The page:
Wednesday, June 5, 2019

The concept of technical and allocative efficiency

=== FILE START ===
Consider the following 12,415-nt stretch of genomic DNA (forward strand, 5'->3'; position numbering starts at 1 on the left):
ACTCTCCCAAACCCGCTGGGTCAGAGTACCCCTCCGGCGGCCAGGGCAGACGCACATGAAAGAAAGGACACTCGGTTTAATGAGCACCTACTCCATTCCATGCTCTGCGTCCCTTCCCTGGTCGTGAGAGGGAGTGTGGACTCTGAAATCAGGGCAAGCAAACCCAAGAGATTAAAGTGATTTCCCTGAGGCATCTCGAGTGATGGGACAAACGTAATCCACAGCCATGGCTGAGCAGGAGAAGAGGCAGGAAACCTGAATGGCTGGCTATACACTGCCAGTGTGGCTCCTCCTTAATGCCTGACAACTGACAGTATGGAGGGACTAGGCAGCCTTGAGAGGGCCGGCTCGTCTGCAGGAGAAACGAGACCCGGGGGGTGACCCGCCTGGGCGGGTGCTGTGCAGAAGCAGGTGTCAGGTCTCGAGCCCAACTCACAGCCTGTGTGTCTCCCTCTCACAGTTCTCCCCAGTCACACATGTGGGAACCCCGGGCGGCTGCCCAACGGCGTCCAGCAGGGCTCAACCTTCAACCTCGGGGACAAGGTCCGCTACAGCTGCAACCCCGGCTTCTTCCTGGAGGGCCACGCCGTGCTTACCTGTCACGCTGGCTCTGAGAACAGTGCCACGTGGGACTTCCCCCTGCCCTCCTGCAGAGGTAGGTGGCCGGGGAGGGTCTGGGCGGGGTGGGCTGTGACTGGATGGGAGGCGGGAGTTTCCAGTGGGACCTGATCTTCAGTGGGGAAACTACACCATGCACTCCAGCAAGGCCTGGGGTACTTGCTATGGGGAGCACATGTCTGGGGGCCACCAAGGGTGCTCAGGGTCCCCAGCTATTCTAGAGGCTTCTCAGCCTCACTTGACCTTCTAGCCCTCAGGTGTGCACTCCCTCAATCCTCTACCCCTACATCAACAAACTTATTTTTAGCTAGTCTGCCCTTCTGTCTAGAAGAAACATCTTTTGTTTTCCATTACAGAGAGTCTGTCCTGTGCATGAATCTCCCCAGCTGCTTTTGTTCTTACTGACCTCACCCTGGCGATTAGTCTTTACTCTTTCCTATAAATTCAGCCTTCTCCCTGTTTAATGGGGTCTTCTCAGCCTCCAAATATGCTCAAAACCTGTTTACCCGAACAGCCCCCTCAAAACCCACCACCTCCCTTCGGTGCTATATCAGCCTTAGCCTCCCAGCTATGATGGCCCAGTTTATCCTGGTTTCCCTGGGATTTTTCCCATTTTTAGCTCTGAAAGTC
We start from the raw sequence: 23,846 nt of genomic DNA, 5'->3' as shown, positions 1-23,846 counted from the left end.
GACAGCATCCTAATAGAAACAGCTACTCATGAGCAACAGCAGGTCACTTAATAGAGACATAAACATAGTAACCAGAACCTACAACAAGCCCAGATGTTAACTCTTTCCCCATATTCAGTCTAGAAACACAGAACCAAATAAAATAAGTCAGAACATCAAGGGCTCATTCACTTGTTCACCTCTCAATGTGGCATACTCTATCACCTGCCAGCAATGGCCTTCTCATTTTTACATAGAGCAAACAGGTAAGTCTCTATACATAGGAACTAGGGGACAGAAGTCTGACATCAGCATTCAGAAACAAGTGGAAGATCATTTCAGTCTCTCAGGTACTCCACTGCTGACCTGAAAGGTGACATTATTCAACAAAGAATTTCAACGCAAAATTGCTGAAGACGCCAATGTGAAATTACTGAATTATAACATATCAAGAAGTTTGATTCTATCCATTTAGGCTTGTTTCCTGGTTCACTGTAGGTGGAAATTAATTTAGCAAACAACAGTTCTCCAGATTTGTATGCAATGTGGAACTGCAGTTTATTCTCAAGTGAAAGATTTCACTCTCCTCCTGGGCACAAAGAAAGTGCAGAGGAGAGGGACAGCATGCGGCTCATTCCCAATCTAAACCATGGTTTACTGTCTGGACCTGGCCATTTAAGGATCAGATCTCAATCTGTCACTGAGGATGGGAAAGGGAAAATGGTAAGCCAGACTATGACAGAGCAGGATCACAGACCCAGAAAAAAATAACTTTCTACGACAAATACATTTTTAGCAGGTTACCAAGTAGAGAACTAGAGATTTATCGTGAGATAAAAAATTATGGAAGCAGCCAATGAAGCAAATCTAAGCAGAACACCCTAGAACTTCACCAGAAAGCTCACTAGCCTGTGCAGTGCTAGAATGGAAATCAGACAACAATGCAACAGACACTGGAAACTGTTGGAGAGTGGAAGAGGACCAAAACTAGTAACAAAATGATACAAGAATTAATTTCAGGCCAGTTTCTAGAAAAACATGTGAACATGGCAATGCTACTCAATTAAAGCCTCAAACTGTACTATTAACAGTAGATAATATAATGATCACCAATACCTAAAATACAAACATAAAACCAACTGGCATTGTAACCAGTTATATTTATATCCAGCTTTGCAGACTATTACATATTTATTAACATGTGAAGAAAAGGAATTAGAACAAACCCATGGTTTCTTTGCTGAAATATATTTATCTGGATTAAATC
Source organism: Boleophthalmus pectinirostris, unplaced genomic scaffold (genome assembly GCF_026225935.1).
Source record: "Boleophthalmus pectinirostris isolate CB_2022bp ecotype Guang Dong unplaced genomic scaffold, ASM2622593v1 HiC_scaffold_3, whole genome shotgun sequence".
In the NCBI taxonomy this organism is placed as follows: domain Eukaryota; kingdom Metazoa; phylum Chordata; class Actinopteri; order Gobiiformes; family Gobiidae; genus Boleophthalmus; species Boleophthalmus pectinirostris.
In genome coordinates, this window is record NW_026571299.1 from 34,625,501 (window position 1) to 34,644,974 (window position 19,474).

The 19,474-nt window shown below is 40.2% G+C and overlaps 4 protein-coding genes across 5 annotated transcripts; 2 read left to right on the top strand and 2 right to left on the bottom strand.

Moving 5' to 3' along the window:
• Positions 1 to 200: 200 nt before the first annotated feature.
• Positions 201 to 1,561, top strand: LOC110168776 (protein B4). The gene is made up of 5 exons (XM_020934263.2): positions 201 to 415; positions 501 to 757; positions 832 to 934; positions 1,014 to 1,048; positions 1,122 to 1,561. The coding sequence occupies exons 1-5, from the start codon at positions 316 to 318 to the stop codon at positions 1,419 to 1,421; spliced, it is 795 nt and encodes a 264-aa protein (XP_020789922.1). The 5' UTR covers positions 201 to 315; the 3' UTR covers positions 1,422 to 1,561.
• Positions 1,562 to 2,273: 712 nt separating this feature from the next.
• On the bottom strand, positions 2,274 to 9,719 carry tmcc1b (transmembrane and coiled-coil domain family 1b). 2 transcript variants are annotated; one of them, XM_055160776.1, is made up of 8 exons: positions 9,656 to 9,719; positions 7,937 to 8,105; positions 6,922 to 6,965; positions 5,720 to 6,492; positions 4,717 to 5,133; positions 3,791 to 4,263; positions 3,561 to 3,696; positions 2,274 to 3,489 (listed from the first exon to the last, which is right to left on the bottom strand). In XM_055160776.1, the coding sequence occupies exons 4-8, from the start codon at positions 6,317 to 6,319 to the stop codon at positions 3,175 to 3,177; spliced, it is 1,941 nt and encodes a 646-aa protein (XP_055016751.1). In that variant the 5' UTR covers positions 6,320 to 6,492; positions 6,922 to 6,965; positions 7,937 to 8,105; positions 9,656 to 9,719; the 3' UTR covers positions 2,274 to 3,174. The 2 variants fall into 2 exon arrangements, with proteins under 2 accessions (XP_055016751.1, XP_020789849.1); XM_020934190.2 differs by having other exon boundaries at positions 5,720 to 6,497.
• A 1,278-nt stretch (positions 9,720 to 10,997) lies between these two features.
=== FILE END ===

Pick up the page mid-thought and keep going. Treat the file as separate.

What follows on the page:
The concept of good and allocative efficacy good readiness- Basic ConceptThe term Technical Efficiency was first utilize by M. J. Farrell in 1957 in his creative paper and differentiated and disaggregated economic efficiency into two components i.e. managed efficiency and allocative efficiency. Coelli et al. (1999) define technical efficiency as the maximum possible output from a granted set of inputs and existing technology (Coelli, Rao, Battese, 1999). It has been also defined as the ratio of actual output and probable output of a farm unit i.e.In this sense TE refers to the manner in which the inputs or wareion resources atomic number 18 utilise. By this definition it is more closely associated with the techniques of build or down the stairsstanding of technology and deals with the behavior of how to asseverate an optimal train of production attendless of input-output price ratio. Hence, technical efficiency is also equivalent to agronomic Efficiency.The concep t of technical and allocative efficiency can be explained by the help of Figure 2.1 illustrated by Kalirajan and Shand (1999).Theoretically, we assume that all units of production ( cockeyed or gain) operate at potential boundary production function i.e. the points along the curve FF. Any aim of inefficiency with respect to this production function will be purely allocative. The rationalness may be that the offerr has no income to acquire inputs or is not willing to spend more for the marginal gist of inputs. Now suppose if the firm operates at point B by using I1 inputs and getting Y1 output. At this point the firm is both technically and allocatively efficient with a maximum moolah of 1. When the firm operates at Point-A with I2 level of inputs producing Y2 output points, earning 2 amount of profit. At this point the firm is technically efficient as it is operating at FF simply it is inefficient allocatively. It can improve its profit by 2/1 amount. But on real grounds, t he units of production operate at less than the level of its potential confines. The evidences are different technical, socio-economic, bio-physical, organizational and other un cognize factors (Ahmed et al., 2002 Ajibefun, 2008 Ozkan et al. (2009)). Thus the firm operates at its actual production function AA below the potential frontier FF. Let us suppose it operates at point C with I2 amount of inputs and producing Y3 put up and earning 3 profits. At this point the firm is neither technically nor allocatively efficient. It could maximise its profit to 4 levels by operating at point D utilizing I3 inputs and producing Y4 outputs.But on real grounds, the units of production operate at less than the level of its potential frontier. The reasons are different technical, socio-economic, bio-physical, organizational and other unknown factors ( Ahmed et al., 2002 Ajibefun, 2008 Ozkan et al. 2009). Thus the firm operates at its actual production function AA below the potential frontier FF. Let us suppose it operates at point C with I2 amount of inputs and producing Y3 ease up and earning 3 profits. At this point the firm is neither technically nor allocatively efficient. It could maximize its profit to 4 levels by operating at point D utilizing I3 inputs and producing Y4 outputs.Thus it is quite clear from Figure 2.1 that economic inefficiency is composed of two components of technical and allocative inefficiency. The total loss of the firm in profit toll operating at point C is 1-3. Within this loss, 3-2 and 1-2 are the technical and allocative inefficiency losses respectively.The efficiency scenarios in these models explain three reasons of farmers attri scarcelyes as discussed by Ellis (1988)Farmers hope to maximize profit with less input levels given by yield gap (Y0 Y3). Such behavior is referred as profit maximization behavior.Second reason may be the lack of correct allocation of inputs given by (Y3 Y2), andFarmers failure of operating in the most eff icient production function (Y3 Y3). This gap represents technical inefficiency level, andFarmers behavior to reduce his risk instead of maximizing profit....Technical Efficiency- History / EvolutionFarrell (1957) is known as the pioneer of efficiency literature when the frontier production model real by him, in one of his seminal papers, decomposed economic efficiency into two components i.e. technical and allocative efficiency. He defined TE as the ability of a firm to produce maximum output given a set of inputs under existing technology. Stated differently, technical inefficiency is the failure of attaining the maximum possible level of production given existing resources and technology (Bravo-Ureta Pinheiro, 1993). The adoption of new technologies after green revolution for enhancing farm output has acknowledged special attention as a means to accelerate husbandry ontogeny after Schultzs hypothesis that conventional agriculture was fully efficient (Schultz, 1964). The gro wth performance is not only determined by such technological innovations moreover also by the efficient management and utilization of such technologies. The importance of efficiency measures as a means of nurturing productivity a considerable amount of literature is effectuate focusing on agriculture (Bravo-Ureta Pinheiro, 1993).The efficiency analysis of units of agriculture inputs (land, labour, fertilizer etc.) has always been the focus of a number of studies since early 1960s. near of the studies baffle supported Schultzs efficient but poor hypothesis. Theodore Shultz stated this hypothesis in 1964 thatThe traditional agriculture is fully efficient in the allocation of inputs under an existing technology. The combination of crops being grown, the depth and number of cultivation, time of planting, fertilizing, watering and harvesting, the combination of tools, draft animals and equipment are all made with a fine regard for marginal costs.(Schultz, 1964)Sahota (1968) establi sh on his and many others incur supported Schultzs hypothesis in their empirical works. Based on his exact in Indian agriculture, Sahota (1968) concludes that the bug out of the evidences appear to support the hypothesis that the resources available to conventional Indian farmers have been, by and large, efficiently allocated (Sahota, 1968).A large number of frontier models were developed based on Farrells work which was than classified into parametric and non-parametric types. Aigner Chu (1968) were the initiators of deterministic parametric approach. They estimated a deterministic production frontier of a Cobb-Douglas type by dint of linear and quadratic programming techniques. Timmer (1971) further developed this procedure by introducing a probabilistic production frontier model. He estimated a series of production frontiers by displace extreme observations at each stage until the rate of change of parameter estimates stabilizes. These estimators had undefined statistical properties.Another class of frontier models was proposed by Afriat in 1972 known as statistical production frontiers. According to Afriats (1972) model, technical efficiency is a one-sided disturbance term with some explicit assumptions and frontier is estimated by system of maximum likelihood estimation (MLE). On the other hand if the disturbances are based on no a-priori assumptions, then corrected least squares (COLS) system is used to estimate the production frontier by just shifting the frontier upwards covering all negative disturbance terms.In 1977, Aigner et al. (Aigner, Lovell, Schmidt, 1977), and Meeusen and Broeck (1977) independently developed random frontier production model in which the computer error term was decomposed into two components. A one-sided positive component reflecting inefficiency and a two-sided error component covering measurement errors and the random do, which are not in control of the producer. Under this model the frontier could be could be estimated either by COLS or MLE. But in 1980, Greene found that the MLE are more efficient than COLS as the former method makes use of special statistical distributions for the disturbance terms e.g. exponential, half-normal or gamma distribution (Greene, 1980).Another mathematical programming method was developed by Charnes, Cooper and Rhodes (CCR) in 1978 which was a generalized form of Farrells (1957) method in terms of multi-input and multi-output vectors. Their method is well known as Data Envelopment Analysis or DEA. But their approach of measuring efficiency confounds the unbowed technical efficiency score with uncontrollable noise (Charnes, Cooper, Rhodes, 1978). Further developments in DEA were incorporated by Varian in 1985. He brought improvements in DEA by treating the deviations as having stochastic characteristics and split them into two components of technical efficiency and random noise (Varian, 1985).The Free Disposal Hull (FDH) model, introduced by Deprins et al. (1984), was originally designed as an alternate to DEA models. In FDH approach only strong (free) disposability of inputs and outputs is assumed by relaxing the convexity assumptions of DEA models. FDH models were initially treated as DEA models under variable returns to scale (VRS). The FDH models are traditionally represented as abstruse integer linear programming (MILP) problems. Further extensions in production frontier estimation are multi-equation models based on production, utility, cost or profit function specifications. Such extensions include the work of Kumbhakar (1987) Battese, Coelli and Colby (1989).In the decade of 1990s, the literature on TE expanded with the growing use of Z-variables in the application of Stochastic Frontier Approach (SFA). Previously, look forers used auxiliary or two-step regression on a set of socioeconomic, institutional and policy variables, alleged(prenominal) Z-variates to observe the effect of such variables on TE scores. A new method pr oposed by Wang and Schmidt allows a one-step procedure for calculation of TE and impose effects of such Z-variables (Wang Schmidt, 2002).Kalirajan and Obwona (1994) suggested another approach for modeling production behavior and technical efficiency of any production unit, known as Stochastic alter Coefficient Frontier Approach or SVFA. Under this method, like DEA, the potential output is estimated by allowing TE to vary by each individual input. Thus it makes proportion between firms performances easier in a sample of firms. It also facilitates to identify a benchmark of an excellent performing firm in terms of best practice in a sample (Kalirajan Shand, 1999).A recent approach, different from other sampling theory models, is Bayesian Approach (BA). The approach treats the uncertainty concerning which sampling method to use by mixing over a number of competing a-priori inefficiency distributions with a-posteriori model probabilities as weights. This approach overcomes the crit icism of imposing a-priori distributions on disturbance term as in SFA. But in Bayesian Approach, like SFA, the potential output to estimate TE varies over all inputs taken together. It also differentiates random effects and fixed effects issue for panel data (Kalirajan Shand, 1999).Developmetns are being made on the methods to make them more, efficient, flexible, easily computable and more policy oriented. curiously Bayesian and FDH approaches need more modifications and specifications.Efficiency Studies in Developing Countries Agriculture and Associated FactorsHere we cite some literature on efficiency estimates in agriculture sector of some growth countries with our main focus being on Pakistan. The findings regarding average efficiency scores and their relationship between different factors are summarized in the following paragraphs.Shapiro (1983) examined TE of Tanzanian cotton farmers using a Cobb-Douglas production frontier. His findings yielded an average TE of 66 percen t leading rejection of Schultzs (1964) hypothesis.Balbase and Grabowski (1985) invested TE in Nepali agriculture. His findings yielded 84 percent and 67 percent TE scores for rice and maize farms respectively. His analysis showed that nutrient levels, farmers obtaining up and income were significant factors influencing TE.Kalirajan and Shand (1985) examined TE of paddy farms in Indian state of Tamil Nadu. Their study proved non-formal education as significant positive factor in enhancing efficiency levels of farmers.Ali and Flinn (1989) have used a modified trans-log stochastic profit frontier to investigate profit efficiency of Basmati rice farms in Pakistan. They identify education, faith, late application of fertilizer and water paucity as key factors in profit losses.Ali and Chaudhary (1990) estimated efficiency for 220 farmers in Pakistani Punjab. According to his findings the average technical, allocative and economic efficiency were 84%, 61% and 51% respectively.Hussain (1991) canvass efficiency in Punjab province of Pakistan. His results showed a TE score ranging from 80 percent for rice region and 87 percent for sugarcane region.Bravo-Ureta and Evenson (1994) analyzed efficiency for 101 cassava and 87 cotton farmers from Eastern Paraguay. His findings showed 58%, 70% and 41% technical, allocative and economic efficiency scores respectively for cotton farmers. Whereas the corresponding persona for cassava growers were 59%, 89% and 52% respectively. His results evidenced farmers age, education, farm size, extension contacts and credit availability as significant factors influencing efficiency level of farmers.Another study conducted by Ali, Parikh and Shah (1994) in NWF province of Pakistan by using both behavioral and stochastic cost frontier functions. Among socioeconomic variables, farmers age, farm size, land fragmentation and subsistency were video display significant act on inefficiency levels.Ahmed et al. (2002) have analyzed TE of wheat growers in three provinces of Pakistan using a stochastic frontier production approach. The results yielded on average 32 percent losses due to technical inefficiency. The variables of age, education, extension function, farm to merchandise distance, farm size, and credit availability had significant influence on efficiency levels of farmers in the provinces. He also found that wheat farmers in Punjab were technically more efficient (70%) than their counterparts in Sindh (66%) and NWFP (63%). Tenants were technically more efficient than the owners and owner-cum-tenants.Dhungana et al. (2004) have used Data Envelopment Analysis approach to examine efficiency of Nepalese rice Farmers. The results revealed that 76, 87 and 66 percent technical, allocative and economic efficiency levels were achieved by farmers. The factors contributing in inefficiency were excessive use of input resources, farmers level of risk attitude, managers age and gender, education and family labour endowment. Hassan and Ahmed (2005) examined TE of wheat growers in a mixed farming system of Punjab province in Pakistan using a C-D production function. The mean TE was recorded about 94 percent. The key influencing factors of efficiency were education, punctual cultivation of crops, credit availability, sowing patterns and water availability.Bashir and Khan (2005) have conducted an efficiency analysis of 200 wheat farms in Northern region of Pakistan. They found high transmutation in yields of sample farms showing an average allocative efficiency of 72 percent in the study area. Farmers awareness, education level, farm size and level of fertilizer used were significant factors depriving farmers to achieve their optimum level of profits.Lambarraa et al. (2006) examined TE and productivity growth in the Spanish Olive sector. They found that farmers age, farm location tenure regimes of land and organic nature of farming techniques affect significantly the level of efficiency.Mari and Lohano ( 2007) have analyzed TE of onion, tomato and chili farms in Sindh province of Pakistan. The mean TE was found to be 83 percent, 74 percent and 59 percent for chili, tomato and onion farms respectively.A detailed study on TE of Russian agriculture has been conducted by Brock et al. (2007). They found interesting results under three organizational farming regime i.e. peasant farming, large corporate farming and household plots. The TE rankings were highest for household plots (81%) followed by corporate farms (74%) and peasant farms (70%). The peasant farms were least efficient.Analyzing efficiency of Nigerian food crops, Ajibefun (2008) has applied both SFA and DEA approach. He found only fine variation in average TE computed by both methods, i.e. 68 percent by SFA and 65 percent by DEA. Significant influencing factors were farmers age and education level.Kilic et al. (2009) have investigated TE of hazelnut production in Samson province of Turkey. Their study showed an average effici ency of 73.5 percent. Farmers education level and farm fragmentation were found as significant factor determining TE.A very recent work by Monchuk et al. (2010) on TE in Chinas agriculture reveals that heavy industrial enterprise and large percentage of rural labour force in agriculture sector tend to reduce TE. He suggests that air and water pollution have negative effects on agriculture production and growth of non-primary agriculture may lead to efficient use of labour resources.Factors Affecting Technical EfficiencyThere are various socioeconomic, infrastructural, institutional and policy factors that tend to influence technical efficiency of farmers, thereby depriving them from achieving a potential output from their available resources. assignment and probable solutions of such factors had been the focus of researchers and policy makers through decades. A summary table of the work of different researchers showing TE of different crops and significant factors touch on level of TE is given in Table 2.1Yield GapYield gap is the difference between the yields of the experimental station by researchers and yield from farmers plot. According to Gomez (1977), yield gap appears in two ways (see Figure 2.2)The yield gap between maximum yield of research station and potential farm yield. This gap emerges into the system due to the environmental factors (climate, rainfall, humidity, sunlight etc) and non-transferable technology to farmers fields from the research station.Second type of yield gap is the difference between potential farm yields to that of the actual farm yield gained by the farmer. This difference arises from the different biological and socio-economic factors.This study of these gaps is particularly important in the context of research and arises some questions that whether the research methodologies, technologies, environment, equipments and capital costs utilized at research station are appropriate to farmers field conditions? Whether the recomm ended technology is complete? Whether this can compensate or takes into consideration the less favorable socioeconomic, bio-physical and environmental conditions of rain-fed and resource-poor marginalized farmers (Dahal, 1996)? The process of estimating technical efficiency gaps should be taken in a doctrinal and realistic way. It is necessary to consider the farmers specific farm trials rather than the trials conducted at the research stations.Role of Marketing in Rural EconomyFarmers consider themselves as price takers and phone that they have no control over prices and are bound to accept whatever the price is offered. They do not know how to capture new market places nor how market demand and buyers preferences are ever-changing and which products are to grow to gain more profit from their produce. Farmers generally have knowledge and skills in agriculture production techniques but merchandise needs new skills, techniques and sources of information. Farmers armed with newe st business and merchandise skills will have better profit margins (Dixie, 2005).Rural businesses include input suppliers, product buyers, transporters, stock companies, processing companies and wholesalers. These intermediaries are often believed to exploit farmers and making unfair profits. Although they try to maximize their profit yet it is to accept that without these intermediaries farmers would not be able to connection with input and output markets and neither they would be able to sell their produce.Role of Marketing in Consumer welfareAs farmers desire is to receive higher prices, consumers desire to pay up lower prices. Farmers want to be paid as much share of consumer price as possible. These two conflicting goals balance when there is an efficient and low-cost marketing chain. Consumers preferences are constantly developing particularly in the case of horticulture crops. They need a marketing system that can respond to their changing demands and tastes. The market ing system should supply the volumes, variety and quality products that consumers demand.Fruits Marketing System in Pakistan (Aujla et al)Marketing includes a series of inter-connected activities involved in the flow of products and services from the point of production to the point of consumption at a profit. An efficient marketing system guarantees sustained agricultural growth as it affects both producers income and consumers welfare (Aujla, Abbas, Mahmood, Saadullah, 2007). The marketing of reapings in the Pakistan is supply based. Once a producer brings his produce to the market, the prices are decided by large traders at the spot such that he is bound to accept the prevailing prices. Most of the times the producers have to dispose off their commodities at throwaway prices (Hanif, Khan, Nauman, 2004).Several factors influence the efficiency of return marketing that include high perishability, seasonality, low quality, uneven prices and location of the products, the physical handling of produce and the institutional arrangements for facilitating these activities. The existing marketing system in Pakistan consists of aggregation, wholesale and death markets, which are briefly discussed belowAssembly MarketsAssembly markets are situated close to horticulture farm gate, generally situated in gauzy towns or sub-districts, where farmers bring their major portion of marketable scanty for sale to the shopkeepers, traders and retailers present in these markets. Most of the transactions in assembly markets involve small quantities of produce. Traders in assembly markets are not approved by any government agency, although in some cases town committees charge an entry fee from traders. Usually, these traders maintain no systematic record of transactions. The price formation is simple and based on direct negotiation between the traders and the farmers. Because the quantities involve small bulks the farmers may not mind small price differentials.Wholesale Mark etsWholesale markets are essential components of any marketing system, especially for horticulture crops because these markets provide farmers effective and profitable marketing outlets for their products. Adequately located, sized and managed wholesale markets serve as a basic instrument for promoting competition and help to improve consumers health and food quality control (FAO, 2001).Wholesale markets in Pakistan are unremarkably located in a district town or a major sub-division town. These markets are the main assembly centers for the fruit and vegetable unornamented of surrounding areas. These markets have better transportation, storage, communication and working conditions than those in the assembly markets. The example of wholesale market in Balochistan is that of Quetta, where the waste fruit produce of close districts are supplied. Wholesale markets have permanent auction floors and offices built by traders (commission agent) who hold an official permit for their activ ities. Each trader has sufficient space in the market to store produce for a few days or for longer periods at a nominal charge. Traders keep records of their daily transactions and depict them to the Market Committee. Market participants in wholesale markets including commission agents, wholesalers, retailers, shopkeepers and weighing men are also registered and licensed by Market Committees. Introduction of these measures have resulted in some improvements in these markets. Commission agents in wholesale market, charged 8 to 10 percent commission on the sale revenue (Hussain Abid, 2005). The major players in the wholesale market are commission agents, wholesalers, retailers and shopkeepers.Terminal MarketsTerminal markets are generally situated in large urban centers. Most of the marketable surplus of agricultural commodities is ultimately routed to these markets. The Karachi market is one of the best examples of this kind of market in Pakistan. Foreign trade is another reason f or the flow of the marketable surplus to this market. Traders in terminal markets are usually wholesalers who supply agricultural products to firms, industries and exporters. The majority of traders are buying agents, who buy from other wholesale markets through their agents or at one time when the produce is brought there from other regions. This market is well equipped with traders who are well established and mostly depending on supplies from growers and other wholesale markets. They have plan of attack to all modern facilities for approaching their agents in lower level markets. Many traders have their own trucking companies. Telephone and telegraph services are easily available for them.Fruit Marketing Channels in PakistanKhushk and Smith 1996Khushk and Smith (1996) have done a nice and detailed study of fruit marketing channels in Pakistan by concentrating particularly on mango production in Sindh province. According to them, agricultural marketing channels refer to the outl ets or routes through which commodities pass to reach final consumers. As produce moves along the marketing chain, its price increases because of opportunity cost incurred by each intermediary (Dixie, 2005). The existing fruit marketing channels in Pakistan by . are presented in Figure.....Figure 2.3 Marketing Channels for Fruits in PakistanThe marketing channels functionaries common in the country areProducerThe fruit growing farmers are dispersed geographically in the country. Majority of producer sell the harvesting rights of their orchards to contractors at the unfolding or in hanging fruits stage because they do not want to be involved in marketing complications. Also the farmers do not do not want to take the risk of price and income variation due to perishability, quality damage, and price seasonality. In addition, Khushk and Smith (1996) found another important reason reported by farmers is the lack of knowledge of marketing. commission agents are biased towards farmers tha n contractors and do not want to transfer market price information to farmers or provide them other facilities, like informal credits, transportation or information access at the market-place. By this way commission agents control the supply, demand and prices of market (Khushk Smith, 1996 Ali, 2004 Aujla, Abbas, Mahmood, Saadullah, 2007).ContractorThe contractor plays a main role in the marketing of fruits. He has close contacts with commission agents in the wholesale and terminal markets. While promise an orchard, the contractor estimates its yield and considers the expected costs to be incurred for supervision, labour, transportation, and marketing. Khushk and Smith (1996) report that more than 95 percent of mango contractors in Sindh province of Pakistan obtained loans from commission agents to pay the initial installments to the mango farmers and to pay an advance for labour and packing material. Once a contractor receives loan from commission agent, he is obliged to supply the produce to that commission agent.Commission AgentCommission agents act as a link between contractors in the field and wholesalers or retailers at wholesale market. They usually have their own transport companies and have offices and staff at wholesale markets of big cities, equipped with all communication facilities. They maintain contacts with market committees, market associations, wholesalers and retailers and influence the prices in fruit markets of Pakistan (Ali, 2004).WholesalerWholesalers perform their business in wholesale or terminal markets of the country. They do business with large quantities of farm products and deal in several commodities like vegetables, fruits and other agricultural produce within interregional markets and also supply produce to processing industries, exporters, and retailers according to their demand. They maintain contacts with commission agents in wholesale markets and retailers in the local area. Wholesaler usually purchase fruit from the com mission agents at open auction and sell in smaller quantities to the retailers and consumers. They mostly buy from the commission agents on a credit basis, and about one week after selling that quantity, they pay the commission agents. Some wholesalers also act as commission agents (Khushk Smith, 1996 Ali, 2004 Zulfiqar, Khan, Bashir, 2005).RetailerMarket activities come to end with the retailers. They buy and sell small quantities according to the demand of consumers in the area. A small number of fruit retailers occupy small shops in the main fruit markets or in the town. Moreover, a number of retailers are found standing at focal places of a town, particularly railway stations, bus stands, vicinity of courts, schools, and hospitals. Among fruit retailers there is a high degree of competition. Retailers buy fruit from the wholesalers on a 24-48 hour credit basis (Khushk Smith, 1996 Ali, 2004 Zulfiqar, Khan, Bashir, 2005).Importance of Market functionaries / IntermediariesAltho ugh a heavy literature is found on exploitative behavior of market intermediaries towards agriculture producers, especially in developing countries such as Pandit et al. (2005) Aujla et al. (2007), Khushk and Smith (1996) and many others, yet their role cannot be ignored (Dixie, 2005). It is often mis-understood how important traders are in taking agriculture produce from farm to the market. Their importance becomes more critical in case of fruits which are highly perishable in nature and need quick supply. The more dynamical the fruit trading sector leads greater competition among traders and greater volumes of produce taken out of rural farm lands resulting, ultimately, high income returns to the farming community. Farmers Selling promptly to consumers does mean higher profits but also greater risks. Market traders accept that risk such as non-payments, price decrease and marketing and handling losses (Khushk Smith, 1996). Therefore the intermediaries should be encouraged, not criticized (Dixie, 2005 Pokhrel, 2005).Marketing Margin AnalysisMarketing margins or farm-to-retail price spread are some functions of differences between farm-gate prices and retail prices, intended to measure the opportunity cost of providing marketing services including buying, grading, packing, transporting, storage, and processing (Khushk Smith, 1996 Wohlgenant, 2001). The prices paid to the rural sellers at farm-gate are much lower. But as the product moves along the production-marketing chain, its price increases such that the retailers achieve the highest price (see Figure 2.3).The farm-to-retail price spread of fruits in Pakistan is con